With this being said, I still feel extremely sad about their passing. It’s a constant thought. Every day that I wake up, I sometimes fool myself into thinking that they are still alive, and waiting for me down stairs. Sometimes I like to pretend I can hear my parents talking, or my brother in his room. These thoughts make me feel better for a short period of time, but I quickly remind myself that they are gone, and fooling myself will not make them come back.
My mother would disagree with everything I just said. She would say “Eric, your loved ones still love you, and they do look out for you.” She was a religious woman, and I tried my hardest not to try to voice my opinions about it, even though I did from time to time. I can’t fault her for being religious, I believe that the only time being religious is acceptable is while someone is dying. It provides them a feeling of comfort no medicine can, and for that I will never disagree with someone when on their death bed, they start praying. I have never been in that position, and I have no idea how I will react when my time comes.
She died just after Christmas, and after the new year in 2011. She died of cancer after battling with it for over 14 years. Leading up to her death, she became very confused. She didn’t always know who I was, or who her sisters were, or what pills she was taking, or really anything for that matter. She was losing her hair, and had a distended stomach. She couldn’t stand, her face was turning whiter every day. Her eye lids were thickening to the point where I thought they would burst. She would mumble the things she wanted. She trusted no one. The one thing she never quarreled with or forgot about was religion. She continued to talk about God and Jesus until she couldn’t speak anymore.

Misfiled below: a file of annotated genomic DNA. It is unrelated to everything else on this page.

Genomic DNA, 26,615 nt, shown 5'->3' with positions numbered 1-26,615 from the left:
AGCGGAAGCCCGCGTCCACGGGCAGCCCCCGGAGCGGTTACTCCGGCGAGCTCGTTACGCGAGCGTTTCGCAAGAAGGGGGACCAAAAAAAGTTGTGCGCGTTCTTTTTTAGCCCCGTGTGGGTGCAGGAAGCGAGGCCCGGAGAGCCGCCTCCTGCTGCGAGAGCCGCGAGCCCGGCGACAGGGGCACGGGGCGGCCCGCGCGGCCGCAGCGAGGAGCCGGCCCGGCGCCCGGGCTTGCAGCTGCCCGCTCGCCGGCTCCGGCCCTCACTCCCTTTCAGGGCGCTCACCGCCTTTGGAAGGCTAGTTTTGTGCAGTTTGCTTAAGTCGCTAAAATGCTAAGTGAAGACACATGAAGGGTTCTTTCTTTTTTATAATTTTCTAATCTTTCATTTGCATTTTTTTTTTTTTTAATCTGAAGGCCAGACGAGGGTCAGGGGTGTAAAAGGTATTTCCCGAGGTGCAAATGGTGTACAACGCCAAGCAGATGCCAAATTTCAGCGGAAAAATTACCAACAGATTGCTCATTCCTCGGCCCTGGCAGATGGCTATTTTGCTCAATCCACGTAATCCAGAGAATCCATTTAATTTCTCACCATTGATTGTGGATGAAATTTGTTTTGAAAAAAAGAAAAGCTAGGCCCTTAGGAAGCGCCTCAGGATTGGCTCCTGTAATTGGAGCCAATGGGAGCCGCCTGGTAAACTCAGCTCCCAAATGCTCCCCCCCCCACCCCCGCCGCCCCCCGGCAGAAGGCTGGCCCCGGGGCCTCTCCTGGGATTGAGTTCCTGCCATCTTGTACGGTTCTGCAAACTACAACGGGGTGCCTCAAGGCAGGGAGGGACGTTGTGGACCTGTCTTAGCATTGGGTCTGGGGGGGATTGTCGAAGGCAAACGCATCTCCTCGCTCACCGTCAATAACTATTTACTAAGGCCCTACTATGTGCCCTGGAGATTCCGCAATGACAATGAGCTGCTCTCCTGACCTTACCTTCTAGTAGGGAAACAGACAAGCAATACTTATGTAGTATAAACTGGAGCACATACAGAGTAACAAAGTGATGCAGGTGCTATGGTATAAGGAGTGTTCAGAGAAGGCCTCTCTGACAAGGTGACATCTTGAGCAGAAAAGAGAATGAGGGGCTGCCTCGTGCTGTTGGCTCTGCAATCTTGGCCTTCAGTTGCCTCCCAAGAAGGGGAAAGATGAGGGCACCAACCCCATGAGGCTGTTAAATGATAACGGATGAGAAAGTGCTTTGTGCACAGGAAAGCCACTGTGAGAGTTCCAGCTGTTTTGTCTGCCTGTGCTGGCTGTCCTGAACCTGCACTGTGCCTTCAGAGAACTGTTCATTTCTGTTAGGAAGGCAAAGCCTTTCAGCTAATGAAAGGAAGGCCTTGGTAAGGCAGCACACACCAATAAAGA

Being that it was around Christmas time, and I knew it would all be over soon, I made a gesture I think she enjoyed. I bought her “The Lord is my Shepherd.” - by Rabbi Daniel S. Kushner. I didn’t know what I was doing, so I bought a book I figured would help her be okay with dying. I figured she would read it, but she never got the chance to. She would never read again after Christmas. So, being that it was her last few days with us, I read it to her. I read it to her one chapter at a time. The only time she would wake up and be coherent until she died was when I was reading to her.
I’m not superstitious, I don’t believe that God woke her up for me. I believe she wanted to hear me read something to her. Her weathered hands would hold mine, and her sunken eyes would suddenly light up. She would remember the things that I had read to her and we would discuss them. I would tell her I disagreed with what Kushner was saying, and she would discuss why she did. I can honestly say that reading that to her was one of the happiest, things I’ve ever done. It was a final good bye, it was a good way to end almost 21 years of a mother/son relationship.
She died January 6, 2011.
I hadn’t touched the book or even thought about the book in over a year. I find myself trying to forget about happy moments to avoid nostalgia. That all came to a halt today at 1:00pm. I held the book in front of me, and tears welled up. I wanted so bad to read to her one more time, and have her say something that made me feel better about the situation I’m in. I wanted her to show me how to fix my problems, and right all of the wrongs I’ve done since her passing. I wanted right there to really, and truly believe that she was looking out for me, and that she still loved me.
I couldn’t. She is dead, and I know that she is not looking out for me, and she doesn’t love me anymore.
I put the book back on the shelf, and kept cleaning like nothing had happened.